📚 Book Notes: Losing My Virginity

Here are my notes from Losing My Virginity:

  1. My schoolwork was going from bad to worse, but I was giving myself a wonderful lesson in confidence-building. Had I been five or six years older, the sheer absurdity of trying to sell advertising to major companies, in a magazine that did not yet exist, edited by two fifteen-year-old schoolboys, would have prevented me from picking up the phone at all. But I was too young to contemplate failure.
  2. Anything I do in life I want to do well and not half-heartedly.
  3. Throughout my life, I’ve always needed somebody as a counterbalance, to compensate for my weaknesses, and work off my strengths.
  4. Later, it became apparent to me that business could be a creative enterprise in itself. If you publish a magazine, you’re trying to create something that is original, that stands out from the crowd, that will last and, hopefully, serve some useful purpose. Above all, you want to create something you are proud of. That has always been my philosophy of business. I can honestly say that I have never gone into any business purely to make money. If that is the sole motive then I believe you are better off not doing it. A business has to be involving; it has to be fun, and it has to exercise your creative instincts.
  5. In fact, the ‘Big Business Boys’ weren’t being as friendly as I’d hoped. The struggle to secure advertising had always been much more difficult than finding contributors. We were pleased to be able to interview the actor Bryan Forbes or publish Gavin Maxwell’s article, but they didn’t bring in money to help us run the magazine and distribute it. We charged £250 for a whole-page advertisement, down to £40 for an eighth of a page. For example, after countless calls I had managed to get nine companies to take out full-page ads in the first edition: Walter Thompson, Metal Box, the Sunday Times, the Daily Telegraph, The Gas Council (the forerunner to British Gas), The Economist, Lloyds Bank, Rank Organisation, and John Laing Builders. These nine advertisements had brought in £2,250 and had been wrung out of a list that started off with over 300 possible companies. But it had been enough to cover the cost of printing the 30,000 copies of the first issue. With these funds I had opened an account at Coutts, where my family had always banked, as our clearing bank. I must have been their only customer who walked in barefoot and asked for a £1,000 overdraft. Throughout the life of Student, selling advertising space was always an uphill struggle.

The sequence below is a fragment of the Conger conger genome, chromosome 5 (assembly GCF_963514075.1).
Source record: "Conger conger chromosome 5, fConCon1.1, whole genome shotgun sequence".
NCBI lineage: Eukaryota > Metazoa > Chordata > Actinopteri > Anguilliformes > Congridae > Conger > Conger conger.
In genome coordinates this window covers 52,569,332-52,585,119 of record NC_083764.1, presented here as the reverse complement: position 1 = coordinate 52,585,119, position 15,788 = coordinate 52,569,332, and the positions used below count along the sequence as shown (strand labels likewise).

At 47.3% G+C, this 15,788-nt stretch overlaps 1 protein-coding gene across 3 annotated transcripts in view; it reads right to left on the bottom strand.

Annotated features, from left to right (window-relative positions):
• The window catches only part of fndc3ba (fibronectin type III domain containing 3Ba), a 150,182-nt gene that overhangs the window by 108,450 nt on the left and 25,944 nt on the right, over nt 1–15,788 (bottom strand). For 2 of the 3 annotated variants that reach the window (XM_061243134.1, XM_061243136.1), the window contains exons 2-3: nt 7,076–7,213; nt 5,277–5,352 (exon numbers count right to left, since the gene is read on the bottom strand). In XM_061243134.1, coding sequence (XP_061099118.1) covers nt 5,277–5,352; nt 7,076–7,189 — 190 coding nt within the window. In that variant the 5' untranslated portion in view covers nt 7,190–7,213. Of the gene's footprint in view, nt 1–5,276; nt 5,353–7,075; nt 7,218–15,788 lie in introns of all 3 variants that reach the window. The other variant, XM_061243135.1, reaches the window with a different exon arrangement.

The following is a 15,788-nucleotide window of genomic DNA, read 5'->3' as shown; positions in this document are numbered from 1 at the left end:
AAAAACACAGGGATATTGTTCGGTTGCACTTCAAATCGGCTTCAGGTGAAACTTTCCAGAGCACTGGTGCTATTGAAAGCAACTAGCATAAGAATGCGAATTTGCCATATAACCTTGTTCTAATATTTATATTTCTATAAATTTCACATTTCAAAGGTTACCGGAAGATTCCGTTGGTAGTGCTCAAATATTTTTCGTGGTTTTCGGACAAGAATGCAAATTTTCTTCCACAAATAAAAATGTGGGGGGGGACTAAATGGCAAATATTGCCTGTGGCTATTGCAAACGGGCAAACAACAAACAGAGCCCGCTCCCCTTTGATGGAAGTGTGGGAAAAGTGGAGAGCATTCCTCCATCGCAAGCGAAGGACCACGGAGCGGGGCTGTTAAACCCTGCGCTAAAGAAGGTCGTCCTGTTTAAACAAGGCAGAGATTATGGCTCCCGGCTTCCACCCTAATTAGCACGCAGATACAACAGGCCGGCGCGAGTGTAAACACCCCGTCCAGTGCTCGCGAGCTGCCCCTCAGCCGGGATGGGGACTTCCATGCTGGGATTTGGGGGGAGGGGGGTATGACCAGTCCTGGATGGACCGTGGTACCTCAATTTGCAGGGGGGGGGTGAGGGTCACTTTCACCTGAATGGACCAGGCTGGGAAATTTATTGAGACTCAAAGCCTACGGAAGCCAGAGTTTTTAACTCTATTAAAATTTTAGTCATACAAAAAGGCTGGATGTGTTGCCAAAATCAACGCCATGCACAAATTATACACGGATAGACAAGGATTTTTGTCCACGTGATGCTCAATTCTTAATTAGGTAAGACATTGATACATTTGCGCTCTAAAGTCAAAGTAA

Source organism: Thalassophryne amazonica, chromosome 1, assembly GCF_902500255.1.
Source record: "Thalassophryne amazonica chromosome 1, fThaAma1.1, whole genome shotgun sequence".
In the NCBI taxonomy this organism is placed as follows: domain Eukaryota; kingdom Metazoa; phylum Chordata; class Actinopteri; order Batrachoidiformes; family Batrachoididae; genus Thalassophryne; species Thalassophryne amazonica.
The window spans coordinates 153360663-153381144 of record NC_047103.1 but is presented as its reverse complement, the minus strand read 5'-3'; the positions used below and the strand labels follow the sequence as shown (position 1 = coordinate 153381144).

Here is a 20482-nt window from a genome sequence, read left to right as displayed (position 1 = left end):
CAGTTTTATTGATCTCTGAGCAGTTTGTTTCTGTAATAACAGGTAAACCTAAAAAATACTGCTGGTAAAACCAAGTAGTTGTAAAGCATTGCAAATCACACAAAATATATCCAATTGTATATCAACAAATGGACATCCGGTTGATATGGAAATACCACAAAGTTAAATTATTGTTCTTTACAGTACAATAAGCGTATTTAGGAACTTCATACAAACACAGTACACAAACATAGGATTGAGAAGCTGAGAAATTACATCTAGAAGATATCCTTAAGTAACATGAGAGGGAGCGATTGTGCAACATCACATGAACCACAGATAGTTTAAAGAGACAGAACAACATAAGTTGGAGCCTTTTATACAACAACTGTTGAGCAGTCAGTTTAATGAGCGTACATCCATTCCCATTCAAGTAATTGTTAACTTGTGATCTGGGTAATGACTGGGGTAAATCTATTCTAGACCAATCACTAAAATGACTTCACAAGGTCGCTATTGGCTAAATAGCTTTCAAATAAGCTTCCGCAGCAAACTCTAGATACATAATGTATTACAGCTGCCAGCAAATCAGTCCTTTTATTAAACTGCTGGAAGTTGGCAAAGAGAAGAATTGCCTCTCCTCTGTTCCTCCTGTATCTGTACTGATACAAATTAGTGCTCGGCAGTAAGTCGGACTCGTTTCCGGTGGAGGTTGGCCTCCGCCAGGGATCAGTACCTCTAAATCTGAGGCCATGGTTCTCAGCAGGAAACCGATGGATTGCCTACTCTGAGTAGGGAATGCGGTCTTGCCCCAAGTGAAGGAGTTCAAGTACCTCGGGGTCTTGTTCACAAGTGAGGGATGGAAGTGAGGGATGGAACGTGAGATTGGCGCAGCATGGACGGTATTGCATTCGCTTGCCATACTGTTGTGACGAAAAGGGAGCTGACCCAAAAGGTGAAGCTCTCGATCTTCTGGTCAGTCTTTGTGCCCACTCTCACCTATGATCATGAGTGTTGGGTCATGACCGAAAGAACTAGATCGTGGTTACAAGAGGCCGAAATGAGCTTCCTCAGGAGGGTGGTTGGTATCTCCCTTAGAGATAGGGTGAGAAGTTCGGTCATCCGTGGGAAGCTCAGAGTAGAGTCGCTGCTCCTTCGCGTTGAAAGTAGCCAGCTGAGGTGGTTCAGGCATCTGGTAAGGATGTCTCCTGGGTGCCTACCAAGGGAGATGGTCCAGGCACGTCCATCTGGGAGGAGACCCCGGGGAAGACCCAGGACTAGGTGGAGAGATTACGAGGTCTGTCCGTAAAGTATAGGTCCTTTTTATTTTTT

6. For all our efforts, it was clear that Student wasn’t making money. I began to think of ways to develop the magazine, and the Student name, in other directions: a Student conference, a Student travel company, a Student accommodation agency. I didn’t just see Student as an end in itself, a noun. I saw it as the beginning of a whole range of services, an adjective, a word that people would recognise as having certain key values. In 1970s language, Student magazine and everything Student promoted should be ‘hip’. Student was a flexible concept and I wanted to explore this flexibility to see how far I could push it and where it would lead. In this way I was a little removed from the rest of my friends, who concentrated exclusively on the magazine and the student politics they wanted to cover.
  7. I am prepared to try anything once.
  8. We knew that we were successful when people started coming up to London just to go to a Virgin Records shop.
  9. The experience of selling 100,000 copies of Student across the country had given me confidence that we could get this record out in quantity.
  10. Whenever Virgin has money I always renew my search for new opportunities. I am continually trying to broaden the Group so we are not dependent on a narrow source of income, but I suspect this is more down to inquisitiveness and restlessness than sound financial sense.
  11. My interest in life comes from setting myself huge, apparently unachievable, challenges and trying to rise above them.
  12. It sometimes seems to me that I have spent all my life trying to persuade bankers to extend their loans. Given that Virgin’s policy has always been to reinvest our surplus cash back into the business, our profit and loss accounts understate the underlying value of the businesses.

If you liked the above content, I’d definitely recommend reading the whole book. 💯

A little email digest to share what I’m reading, listening to, and find interesting. 💌

Software Developer at Day | Aspiring Writer at Night

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